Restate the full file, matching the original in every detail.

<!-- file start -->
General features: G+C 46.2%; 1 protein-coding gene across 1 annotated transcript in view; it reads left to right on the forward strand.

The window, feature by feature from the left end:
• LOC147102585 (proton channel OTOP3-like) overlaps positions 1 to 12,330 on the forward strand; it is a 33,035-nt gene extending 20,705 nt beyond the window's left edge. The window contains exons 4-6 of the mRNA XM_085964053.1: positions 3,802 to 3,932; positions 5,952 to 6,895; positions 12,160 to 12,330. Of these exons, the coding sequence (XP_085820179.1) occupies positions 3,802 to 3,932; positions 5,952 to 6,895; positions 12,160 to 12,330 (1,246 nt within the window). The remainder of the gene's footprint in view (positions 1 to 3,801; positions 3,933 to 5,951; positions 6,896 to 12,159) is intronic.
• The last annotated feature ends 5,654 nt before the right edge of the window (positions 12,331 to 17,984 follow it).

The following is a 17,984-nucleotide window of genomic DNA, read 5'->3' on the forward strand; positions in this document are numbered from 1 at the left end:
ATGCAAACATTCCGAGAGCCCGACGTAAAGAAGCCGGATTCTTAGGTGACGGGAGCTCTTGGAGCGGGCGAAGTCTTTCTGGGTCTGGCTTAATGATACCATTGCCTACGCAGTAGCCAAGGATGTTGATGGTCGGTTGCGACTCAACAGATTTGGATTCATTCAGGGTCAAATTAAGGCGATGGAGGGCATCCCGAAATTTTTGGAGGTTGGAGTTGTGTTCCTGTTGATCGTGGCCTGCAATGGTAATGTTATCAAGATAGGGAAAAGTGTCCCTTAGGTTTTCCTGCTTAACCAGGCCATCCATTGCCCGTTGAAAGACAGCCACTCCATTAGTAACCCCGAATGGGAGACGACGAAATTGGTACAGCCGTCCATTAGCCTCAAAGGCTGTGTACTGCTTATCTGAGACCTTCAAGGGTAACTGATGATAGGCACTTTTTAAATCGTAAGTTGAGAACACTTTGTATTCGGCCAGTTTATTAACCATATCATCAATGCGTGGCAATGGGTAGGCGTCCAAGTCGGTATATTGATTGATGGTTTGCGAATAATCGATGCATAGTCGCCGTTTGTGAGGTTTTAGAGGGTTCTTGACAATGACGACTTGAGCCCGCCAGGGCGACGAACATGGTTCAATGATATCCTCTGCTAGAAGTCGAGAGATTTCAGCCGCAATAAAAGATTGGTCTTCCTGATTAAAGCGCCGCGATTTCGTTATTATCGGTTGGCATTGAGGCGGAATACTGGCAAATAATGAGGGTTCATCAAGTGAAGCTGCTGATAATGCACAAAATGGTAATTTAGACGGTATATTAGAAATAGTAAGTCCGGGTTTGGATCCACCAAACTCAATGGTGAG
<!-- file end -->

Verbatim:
General features: G+C 46.2%; 1 protein-coding gene across 1 annotated transcript in view; it reads left to right on the forward strand.

The window, feature by feature from the left end:
• LOC147102585 (proton channel OTOP3-like) overlaps positions 1 to 12,330 on the forward strand; it is a 33,035-nt gene extending 20,705 nt beyond the window's left edge. The window contains exons 4-6 of the mRNA XM_085964053.1: positions 3,802 to 3,932; positions 5,952 to 6,895; positions 12,160 to 12,330. Of these exons, the coding sequence (XP_085820179.1) occupies positions 3,802 to 3,932; positions 5,952 to 6,895; positions 12,160 to 12,330 (1,246 nt within the window). The remainder of the gene's footprint in view (positions 1 to 3,801; positions 3,933 to 5,951; positions 6,896 to 12,159) is intronic.
• The last annotated feature ends 5,654 nt before the right edge of the window (positions 12,331 to 17,984 follow it).

The following is a 17,984-nucleotide window of genomic DNA, read 5'->3' on the forward strand; positions in this document are numbered from 1 at the left end:
ATGCAAACATTCCGAGAGCCCGACGTAAAGAAGCCGGATTCTTAGGTGACGGGAGCTCTTGGAGCGGGCGAAGTCTTTCTGGGTCTGGCTTAATGATACCATTGCCTACGCAGTAGCCAAGGATGTTGATGGTCGGTTGCGACTCAACAGATTTGGATTCATTCAGGGTCAAATTAAGGCGATGGAGGGCATCCCGAAATTTTTGGAGGTTGGAGTTGTGTTCCTGTTGATCGTGGCCTGCAATGGTAATGTTATCAAGATAGGGAAAAGTGTCCCTTAGGTTTTCCTGCTTAACCAGGCCATCCATTGCCCGTTGAAAGACAGCCACTCCATTAGTAACCCCGAATGGGAGACGACGAAATTGGTACAGCCGTCCATTAGCCTCAAAGGCTGTGTACTGCTTATCTGAGACCTTCAAGGGTAACTGATGATAGGCACTTTTTAAATCGTAAGTTGAGAACACTTTGTATTCGGCCAGTTTATTAACCATATCATCAATGCGTGGCAATGGGTAGGCGTCCAAGTCGGTATATTGATTGATGGTTTGCGAATAATCGATGCATAGTCGCCGTTTGTGAGGTTTTAGAGGGTTCTTGACAATGACGACTTGAGCCCGCCAGGGCGACGAACATGGTTCAATGATATCCTCTGCTAGAAGTCGAGAGATTTCAGCCGCAATAAAAGATTGGTCTTCCTGATTAAAGCGCCGCGATTTCGTTATTATCGGTTGGCATTGAGGCGGAATACTGGCAAATAATGAGGGTTCATCAAGTGAAGCTGCTGATAATGCACAAAATGGTAATTTAGACGGTATATTAGAAATAGTAAGTCCGGGTTTGGATCCACCAAACTCAATGGTGAG